Now I've been a Monty critic before but his game last week was amongst the best on the park. He kicked into touch, caught the ball, made the greatest number of breaks which lacked support, even though he ran towards and by his colleagues, and made a superb tackle on Sommerville who'd parted our forwards like the Red Sea! Thank God Andre Joubert didn't have to do the place kicks! If you wanted to tonk someone then dear old Bobby had a shocker - bum decisions, professional fouls, knock-ons and a general chicken without a head type run around, and I too enjoyed his skill and flair in 1998!
I agree with your assessment that Andre Vos always gives 110% and played well - gave Lukas plenty of ball to shine with, but am disappointed that you rated Andre Venter so low. He put in his effort like always too , but the seeming  lost yard could well be laid at the feet of confusion, as the strength of the Venter, Erasmus and Vos loose trio, who instinctively know what each other will do and accommodated Corne so easily, has been destroyed by our Harry. Maybe that's why so many passes went to ground as one hand's finger was up the nose busily reprogramming!

Finally, Andre Van Rooyen's letter about SARFU and the main Media is spot on. Sadly none of them give a ratz r's about the PAYING rugby public - TV's target market, as their belief is that we'll always keep turning up to support and watch the Boks. Its really hard not to give a cash cow another squeeze instead of feeding it, so you can hardly blame them! Like so many other South Africans I support the Boks whole heartedly just, when are they going to select them?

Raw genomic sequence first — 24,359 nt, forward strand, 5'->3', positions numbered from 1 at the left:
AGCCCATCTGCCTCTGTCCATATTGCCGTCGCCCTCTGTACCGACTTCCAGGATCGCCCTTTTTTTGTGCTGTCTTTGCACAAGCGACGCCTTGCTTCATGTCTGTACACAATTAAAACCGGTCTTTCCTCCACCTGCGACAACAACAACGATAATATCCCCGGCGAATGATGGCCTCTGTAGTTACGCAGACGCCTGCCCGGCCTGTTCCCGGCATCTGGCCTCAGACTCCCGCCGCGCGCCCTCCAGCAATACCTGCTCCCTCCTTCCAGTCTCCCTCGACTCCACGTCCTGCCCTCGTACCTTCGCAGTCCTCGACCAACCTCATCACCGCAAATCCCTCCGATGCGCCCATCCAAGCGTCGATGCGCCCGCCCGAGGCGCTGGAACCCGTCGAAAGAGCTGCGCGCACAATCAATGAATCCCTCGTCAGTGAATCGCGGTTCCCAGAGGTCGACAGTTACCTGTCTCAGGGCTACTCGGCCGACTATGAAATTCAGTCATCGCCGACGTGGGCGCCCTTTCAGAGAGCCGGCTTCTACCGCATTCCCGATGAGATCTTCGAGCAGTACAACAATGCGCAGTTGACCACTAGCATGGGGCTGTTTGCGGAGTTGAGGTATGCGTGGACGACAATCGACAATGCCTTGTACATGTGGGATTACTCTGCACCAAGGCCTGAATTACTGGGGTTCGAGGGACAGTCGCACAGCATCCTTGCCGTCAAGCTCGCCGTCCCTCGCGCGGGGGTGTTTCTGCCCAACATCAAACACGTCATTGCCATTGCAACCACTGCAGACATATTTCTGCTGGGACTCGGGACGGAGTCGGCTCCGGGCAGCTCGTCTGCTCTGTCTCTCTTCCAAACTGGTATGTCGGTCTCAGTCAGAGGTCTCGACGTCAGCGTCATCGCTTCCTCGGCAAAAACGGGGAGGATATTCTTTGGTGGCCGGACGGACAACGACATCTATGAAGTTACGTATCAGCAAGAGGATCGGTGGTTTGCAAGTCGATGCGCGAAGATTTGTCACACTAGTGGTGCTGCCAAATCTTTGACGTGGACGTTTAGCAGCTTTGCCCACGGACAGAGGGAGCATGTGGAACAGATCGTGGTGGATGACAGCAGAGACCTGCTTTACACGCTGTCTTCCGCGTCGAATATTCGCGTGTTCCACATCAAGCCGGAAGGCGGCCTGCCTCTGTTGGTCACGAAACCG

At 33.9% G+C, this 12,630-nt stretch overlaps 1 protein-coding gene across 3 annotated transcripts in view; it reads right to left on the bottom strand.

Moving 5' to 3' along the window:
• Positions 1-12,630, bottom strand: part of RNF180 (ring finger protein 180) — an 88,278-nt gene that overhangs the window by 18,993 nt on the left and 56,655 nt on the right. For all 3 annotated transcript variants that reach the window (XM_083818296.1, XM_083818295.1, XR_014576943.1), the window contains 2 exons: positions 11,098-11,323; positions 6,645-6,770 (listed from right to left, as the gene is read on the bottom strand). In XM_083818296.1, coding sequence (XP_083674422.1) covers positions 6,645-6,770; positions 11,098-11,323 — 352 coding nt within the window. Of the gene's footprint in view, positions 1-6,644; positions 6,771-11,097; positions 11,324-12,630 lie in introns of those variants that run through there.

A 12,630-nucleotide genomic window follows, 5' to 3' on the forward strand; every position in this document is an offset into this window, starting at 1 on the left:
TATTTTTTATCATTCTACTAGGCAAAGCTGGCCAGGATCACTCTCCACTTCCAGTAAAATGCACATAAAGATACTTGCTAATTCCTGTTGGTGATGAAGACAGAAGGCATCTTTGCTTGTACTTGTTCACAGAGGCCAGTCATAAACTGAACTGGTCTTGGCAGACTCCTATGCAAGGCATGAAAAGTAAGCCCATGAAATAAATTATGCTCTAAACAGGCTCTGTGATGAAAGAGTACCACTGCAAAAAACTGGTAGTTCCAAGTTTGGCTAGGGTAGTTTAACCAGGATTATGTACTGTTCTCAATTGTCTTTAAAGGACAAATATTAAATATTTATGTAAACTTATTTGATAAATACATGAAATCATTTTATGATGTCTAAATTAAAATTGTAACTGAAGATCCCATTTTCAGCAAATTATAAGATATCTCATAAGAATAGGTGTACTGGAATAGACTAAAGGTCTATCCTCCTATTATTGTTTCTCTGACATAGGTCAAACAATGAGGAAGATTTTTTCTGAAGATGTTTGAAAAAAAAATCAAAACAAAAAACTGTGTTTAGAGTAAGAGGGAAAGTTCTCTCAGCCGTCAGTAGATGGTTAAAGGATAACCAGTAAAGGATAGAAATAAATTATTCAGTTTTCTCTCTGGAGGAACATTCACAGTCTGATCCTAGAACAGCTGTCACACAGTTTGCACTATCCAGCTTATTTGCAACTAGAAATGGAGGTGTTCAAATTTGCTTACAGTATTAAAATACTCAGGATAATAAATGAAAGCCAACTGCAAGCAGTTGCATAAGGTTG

Storm Ferguson

Dear Ed,
Many of the opinions of coaches and others are that they wish to see 7 or more phases before a team goes on to score a try. The reason for this that the long line of defenders strung out across the field is sucked into defence and thus gaps are created. I do not understand this. With the not so new rules when there is a fixed mscrum all the opposition forwards are locked into the scrum. Getting the ball out wide and quickly must surely present the best opportunity for a try. Why does our coach keep getting our centres to run straight back into the mass of defenders instead of doing what seems to be the sensible thing?
By the way fortuitous does not meet lucky it means "by chance". The correct word if you mean lucky  is "fortunate". You are not alone, Mike Procter continually uses fortuitous or fortuitously instead of fortunate or fortunately.
C.J Hull